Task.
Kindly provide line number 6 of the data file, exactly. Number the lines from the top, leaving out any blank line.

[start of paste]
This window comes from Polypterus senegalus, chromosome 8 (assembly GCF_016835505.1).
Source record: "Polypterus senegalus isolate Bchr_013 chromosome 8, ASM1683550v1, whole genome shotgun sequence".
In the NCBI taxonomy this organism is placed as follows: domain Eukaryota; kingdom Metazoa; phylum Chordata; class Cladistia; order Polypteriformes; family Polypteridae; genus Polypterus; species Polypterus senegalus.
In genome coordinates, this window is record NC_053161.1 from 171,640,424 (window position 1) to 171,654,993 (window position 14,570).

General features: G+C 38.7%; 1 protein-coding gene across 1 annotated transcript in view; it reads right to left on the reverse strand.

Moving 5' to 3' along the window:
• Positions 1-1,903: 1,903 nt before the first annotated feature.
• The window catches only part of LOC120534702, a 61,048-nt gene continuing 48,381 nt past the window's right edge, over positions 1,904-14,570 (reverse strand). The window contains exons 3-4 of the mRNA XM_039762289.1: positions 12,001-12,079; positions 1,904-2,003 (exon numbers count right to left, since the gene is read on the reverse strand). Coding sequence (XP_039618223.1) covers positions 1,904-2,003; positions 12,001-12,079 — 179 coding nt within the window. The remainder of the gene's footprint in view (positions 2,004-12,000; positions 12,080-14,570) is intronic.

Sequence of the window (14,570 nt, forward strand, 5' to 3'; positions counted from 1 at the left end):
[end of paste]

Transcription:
Moving 5' to 3' along the window: